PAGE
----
English [ edit ]
Alternative forms [ edit ]
Etymology [ edit ]
Middle English , hed , heed , heved , from heaved Old English ( hēafod “ head; top; source, origin; chief, leader; capital ”), from Proto-Germanic ( *haubudą “ head ”), from Proto-Indo-European , *kauput- ( *káput “ head ”), a variant of ( *kapōlo “ head, bowl ”).
Pronunciation [ edit ]
head ( , countable and uncountable plural ) heads
( countable ) The part of the body of an animal or human which contains the brain, mouth , and main sense organs.
Be careful when you pet that dog on the head; it may bite.
: 1913, Joseph C. Lincoln, chapter 8, Mr. Pratt's Patients
Afore we got to the shanty Colonel Applegate stuck his head out of the door. His temper had been getting raggeder all the time, and the sousing he got when he fell overboard had just about ripped what was left of it to ravellings.
( people ) To do with heads.
Mental or emotional aptitude or skill.
The company is looking for people with good heads for business.
He has no head for heights.
Mind; one's own thoughts.
This song keeps going through my head.
: 1935, George Goodchild, chapter 1, Death on the Centre Court
“Anthea hasn't a notion in her head but to vamp a lot of silly mugwumps. She's set her heart on that tennis bloke [… ] whom the papers are making such a fuss about.” A
headache; especially one resulting from intoxication.
1888, Rudyard Kipling, ‘Thrown Away’, Plain Tales from the Hills, Folio Society 2005 edition, page 18,
he took them seriously, too, just as seriously as he took the ‘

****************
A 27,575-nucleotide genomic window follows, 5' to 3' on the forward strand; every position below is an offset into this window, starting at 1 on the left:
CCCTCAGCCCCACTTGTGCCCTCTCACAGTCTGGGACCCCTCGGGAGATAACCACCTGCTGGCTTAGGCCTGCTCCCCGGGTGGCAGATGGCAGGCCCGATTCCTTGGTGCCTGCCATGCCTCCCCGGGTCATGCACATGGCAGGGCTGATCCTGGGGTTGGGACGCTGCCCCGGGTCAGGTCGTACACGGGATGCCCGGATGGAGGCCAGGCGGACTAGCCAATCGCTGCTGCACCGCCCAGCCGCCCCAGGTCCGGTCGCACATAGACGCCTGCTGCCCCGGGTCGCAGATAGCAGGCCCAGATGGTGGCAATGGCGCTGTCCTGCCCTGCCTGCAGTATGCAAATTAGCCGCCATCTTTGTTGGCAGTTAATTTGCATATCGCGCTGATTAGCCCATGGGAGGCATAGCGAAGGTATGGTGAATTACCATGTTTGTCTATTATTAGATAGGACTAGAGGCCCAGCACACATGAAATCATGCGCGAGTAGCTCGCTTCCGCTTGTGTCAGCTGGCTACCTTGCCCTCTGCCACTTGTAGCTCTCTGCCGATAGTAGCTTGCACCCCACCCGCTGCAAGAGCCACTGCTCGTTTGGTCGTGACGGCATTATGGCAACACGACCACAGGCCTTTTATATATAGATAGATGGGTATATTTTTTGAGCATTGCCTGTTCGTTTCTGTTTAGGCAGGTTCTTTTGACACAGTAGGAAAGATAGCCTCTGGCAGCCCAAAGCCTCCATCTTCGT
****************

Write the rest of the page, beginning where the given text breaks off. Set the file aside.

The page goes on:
head’ that followed after drink. A
headdress; a covering for the head.
a laced head; a head of hair An individual
Admission is three dollars a head.
( animals ) To do with heads.
( uncountable , measure word for livestock and game ) A single animal.
200 head of cattle and 50 head of horses
12 head of big cattle and 14 head of branded calves
at five years of age this head of cattle is worth perhaps $40
a reduction in the assessment per head of sheep
they shot 20 head of quail The population of
we have a heavy head of deer this year; planting the hedges increased the head of quail and doves The
antlers of a deer.
( countable ) The topmost, foremost, or leading part.
What does it say at the head of the page?
: 1913, Joseph C. Lincoln, chapter 10, Mr. Pratt's Patients
Men that I knew around Wapatomac didn't wear high, shiny plug hats, nor yeller spring overcoats, nor carry canes with ivory heads as big as a catboat's anchor, as you might say.
The end of a table.
The end of a rectangular
table furthest from the entrance; traditionally considered a seat of honor.
During meetings, the supervisor usually sits at the head of the table.
( billiards ) The end of a pool table opposite the end where the balls have been racked.
( countable ) The principal operative part of a machine or tool.
The end of a
hammer, axe, golf club , or similar implement used for striking other objects. The end of a
nail, screw, bolt , or similar fastener which is opposite the point; usually blunt and relatively wide.
Hit the nail on the head! The
sharp end of an arrow, spear , or pointer.
The head of the compass needle is pointing due north.